We’ve heard time and time again over the past five or six years “PC gaming is dead.” Sure, any gamer can tell the industry is heading towards new horizons; new ideas and innovations like motion controls, super-powered handhelds, digital distribution, and free-to-play games seem to be ushering in a new era of gaming.
Where does the PC stand in all of this? Once thought to be the unmatched king of graphics, speed and multiplayer, the PC is seeing perhaps the biggest changes to its formula in order to meet the industry’s demands. But is the platform truly dead?
Let’s take a step back in time. It’s the early ’90s, in a school library. Huddled around their computer screens, a small group of students tap feverishly at their keyboards, and pass floppy discs back and forth. The computers are hooked up to a local area network; the students taunt each other, and whisper quiet plans. A moment later, the speakers from one computer echo with the scratchy, fuzzy WAV-sound of a space marine meeting his doom, and an uproar of laughter and groans is heard from the students.
This was the golden age of PC gaming. Back then, PC gaming was about technical know-how, and high-end PC hardware, trading shareware copies of DOOM and marveling at Quake’s graphics. It was about a group of friends coming together to have a friendly round of deathmatch.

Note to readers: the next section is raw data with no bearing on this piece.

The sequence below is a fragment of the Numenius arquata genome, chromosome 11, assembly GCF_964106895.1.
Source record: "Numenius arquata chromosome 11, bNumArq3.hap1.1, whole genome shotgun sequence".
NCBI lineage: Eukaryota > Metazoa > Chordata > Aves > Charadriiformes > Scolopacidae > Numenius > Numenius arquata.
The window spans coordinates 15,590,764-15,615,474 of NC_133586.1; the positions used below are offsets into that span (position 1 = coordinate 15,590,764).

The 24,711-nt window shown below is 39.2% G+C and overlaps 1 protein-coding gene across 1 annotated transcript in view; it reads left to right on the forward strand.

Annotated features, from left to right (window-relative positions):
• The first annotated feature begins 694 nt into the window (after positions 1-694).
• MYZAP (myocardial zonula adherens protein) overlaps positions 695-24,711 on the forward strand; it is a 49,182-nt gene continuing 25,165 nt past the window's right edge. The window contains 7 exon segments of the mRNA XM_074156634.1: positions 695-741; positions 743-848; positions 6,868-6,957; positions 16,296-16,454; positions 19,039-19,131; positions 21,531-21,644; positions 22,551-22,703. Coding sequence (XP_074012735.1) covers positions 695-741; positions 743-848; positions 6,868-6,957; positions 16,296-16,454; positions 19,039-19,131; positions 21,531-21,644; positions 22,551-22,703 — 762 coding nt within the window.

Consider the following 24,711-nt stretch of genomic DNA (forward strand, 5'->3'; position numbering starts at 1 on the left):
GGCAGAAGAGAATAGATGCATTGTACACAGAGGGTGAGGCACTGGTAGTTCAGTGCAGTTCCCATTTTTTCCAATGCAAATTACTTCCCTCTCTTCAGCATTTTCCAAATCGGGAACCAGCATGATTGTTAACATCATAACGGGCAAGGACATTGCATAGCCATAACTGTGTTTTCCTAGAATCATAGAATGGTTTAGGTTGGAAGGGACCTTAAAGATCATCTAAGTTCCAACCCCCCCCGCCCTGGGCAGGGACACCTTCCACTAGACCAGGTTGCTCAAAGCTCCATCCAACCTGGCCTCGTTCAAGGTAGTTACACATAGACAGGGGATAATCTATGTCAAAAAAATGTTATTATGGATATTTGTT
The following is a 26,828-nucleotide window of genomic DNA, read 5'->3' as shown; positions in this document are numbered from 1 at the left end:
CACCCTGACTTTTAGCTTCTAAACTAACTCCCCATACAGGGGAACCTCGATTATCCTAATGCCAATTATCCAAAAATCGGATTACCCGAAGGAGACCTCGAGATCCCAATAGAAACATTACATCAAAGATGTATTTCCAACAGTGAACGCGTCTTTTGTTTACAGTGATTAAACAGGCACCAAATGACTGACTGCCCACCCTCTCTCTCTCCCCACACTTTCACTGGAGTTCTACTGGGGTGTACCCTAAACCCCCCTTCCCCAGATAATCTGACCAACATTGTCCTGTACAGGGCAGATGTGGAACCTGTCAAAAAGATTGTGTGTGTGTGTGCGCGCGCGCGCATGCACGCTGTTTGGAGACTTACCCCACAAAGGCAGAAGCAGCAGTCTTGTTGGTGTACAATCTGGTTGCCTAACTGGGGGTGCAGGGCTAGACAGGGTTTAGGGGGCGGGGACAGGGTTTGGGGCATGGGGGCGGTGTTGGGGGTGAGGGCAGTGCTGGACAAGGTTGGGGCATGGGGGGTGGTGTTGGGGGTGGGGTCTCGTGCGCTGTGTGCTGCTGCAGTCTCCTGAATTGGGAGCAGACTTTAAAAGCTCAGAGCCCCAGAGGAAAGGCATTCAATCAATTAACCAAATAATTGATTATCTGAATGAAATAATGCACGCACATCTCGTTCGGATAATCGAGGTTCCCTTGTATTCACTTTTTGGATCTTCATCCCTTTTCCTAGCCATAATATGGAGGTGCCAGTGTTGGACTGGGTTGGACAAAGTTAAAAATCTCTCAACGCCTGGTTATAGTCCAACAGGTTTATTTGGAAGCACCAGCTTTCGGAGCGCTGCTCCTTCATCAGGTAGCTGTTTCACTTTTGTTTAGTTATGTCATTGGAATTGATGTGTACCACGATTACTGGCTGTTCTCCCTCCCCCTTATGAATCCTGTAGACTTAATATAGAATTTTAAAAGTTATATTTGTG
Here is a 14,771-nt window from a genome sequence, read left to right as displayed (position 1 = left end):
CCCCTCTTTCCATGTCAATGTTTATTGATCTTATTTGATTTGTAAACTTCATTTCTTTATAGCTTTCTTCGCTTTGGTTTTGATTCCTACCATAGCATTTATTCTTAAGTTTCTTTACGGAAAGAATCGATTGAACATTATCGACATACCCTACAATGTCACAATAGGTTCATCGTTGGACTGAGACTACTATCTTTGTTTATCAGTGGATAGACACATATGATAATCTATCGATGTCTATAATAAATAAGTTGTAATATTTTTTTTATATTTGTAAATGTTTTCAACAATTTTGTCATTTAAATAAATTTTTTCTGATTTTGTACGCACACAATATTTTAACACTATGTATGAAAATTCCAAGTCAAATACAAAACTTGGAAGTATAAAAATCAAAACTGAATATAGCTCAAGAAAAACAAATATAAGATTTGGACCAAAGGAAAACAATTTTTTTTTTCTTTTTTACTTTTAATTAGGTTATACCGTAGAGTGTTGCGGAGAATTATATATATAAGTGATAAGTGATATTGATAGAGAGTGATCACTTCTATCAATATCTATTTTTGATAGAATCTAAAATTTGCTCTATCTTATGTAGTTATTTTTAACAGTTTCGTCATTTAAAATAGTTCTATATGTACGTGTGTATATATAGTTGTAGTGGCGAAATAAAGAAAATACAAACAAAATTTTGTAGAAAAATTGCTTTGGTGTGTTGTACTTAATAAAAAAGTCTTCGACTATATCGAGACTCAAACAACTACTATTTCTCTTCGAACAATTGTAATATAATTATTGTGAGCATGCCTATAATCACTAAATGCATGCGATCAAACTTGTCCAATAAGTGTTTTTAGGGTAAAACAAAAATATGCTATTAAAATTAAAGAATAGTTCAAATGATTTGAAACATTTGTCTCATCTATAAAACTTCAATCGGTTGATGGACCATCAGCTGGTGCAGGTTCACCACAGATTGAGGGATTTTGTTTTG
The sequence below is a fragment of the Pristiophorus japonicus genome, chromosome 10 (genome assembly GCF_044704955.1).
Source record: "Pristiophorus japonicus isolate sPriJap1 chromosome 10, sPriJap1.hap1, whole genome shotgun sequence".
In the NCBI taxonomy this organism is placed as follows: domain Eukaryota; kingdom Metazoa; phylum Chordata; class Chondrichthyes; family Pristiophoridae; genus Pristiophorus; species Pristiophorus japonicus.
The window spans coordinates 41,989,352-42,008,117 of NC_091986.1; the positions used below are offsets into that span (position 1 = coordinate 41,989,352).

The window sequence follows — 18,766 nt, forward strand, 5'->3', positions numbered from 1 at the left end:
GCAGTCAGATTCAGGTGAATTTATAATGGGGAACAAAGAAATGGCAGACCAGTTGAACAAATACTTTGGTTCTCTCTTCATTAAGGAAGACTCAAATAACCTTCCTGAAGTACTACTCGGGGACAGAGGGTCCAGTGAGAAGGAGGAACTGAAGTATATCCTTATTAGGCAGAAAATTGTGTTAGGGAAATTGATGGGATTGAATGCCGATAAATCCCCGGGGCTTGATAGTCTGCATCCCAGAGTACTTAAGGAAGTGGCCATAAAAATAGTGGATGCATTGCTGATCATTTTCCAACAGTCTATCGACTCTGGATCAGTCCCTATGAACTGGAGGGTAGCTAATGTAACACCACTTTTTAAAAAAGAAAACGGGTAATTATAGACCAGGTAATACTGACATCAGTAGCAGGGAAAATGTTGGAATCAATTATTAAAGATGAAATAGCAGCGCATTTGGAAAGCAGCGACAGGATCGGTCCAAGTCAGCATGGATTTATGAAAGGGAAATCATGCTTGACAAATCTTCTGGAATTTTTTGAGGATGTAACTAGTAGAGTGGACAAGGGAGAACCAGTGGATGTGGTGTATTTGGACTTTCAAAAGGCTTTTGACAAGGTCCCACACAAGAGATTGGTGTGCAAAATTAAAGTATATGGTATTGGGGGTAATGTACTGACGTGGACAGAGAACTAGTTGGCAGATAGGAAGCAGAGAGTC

Admittedly, many gamers like myself are too young to have been much of a part of that. Still, we owe a lot to PC gaming. Things like Xbox Live, The Playstation Network, Halo” and Gears of War would never have existed if not for the PC. Where gamers used to string their PCs up in order to play a few rounds of Starcraft, now we can simply log in to online services like Xbox Live, Steam and Battle.net; where the PC was once the pinnacle of graphics power, we now have home consoles and even portable devices that rival even the best of PC games.
With so many of these features now streamlined and available to gamers, one might be left wondering if paying for an expensive gaming PC is worth it, if PC gaming is a “dead” platform. Why should gamers stick with the PC?
For starters, no matter what console developers want you to believe in, the PC is still the reigning champion of the graphics war. Games developed and optimized for the PC are arguably leaps and bounds ahead of the consoles in terms of graphical capabilities, though it wouldn’t be surprising for someone not to notice. The problem is that most developers these days want to reach the more widespread and diverse audience of console gamers, and therefore make games that can easily run within the static hardware of the Xbox 360 and Playstation 3.
Still, that doesn’t mean they’re all created equal. PC versions most often boast the highest graphics resolutions, as well as DX11 support for high-powered particle and lighting effects, and smoother polygons and shadows. As newer and stronger graphics engines are released, the PC is where you’ll be able to get to see them in action first — and at high quality — while console gamers will have to wait for more powerful machines.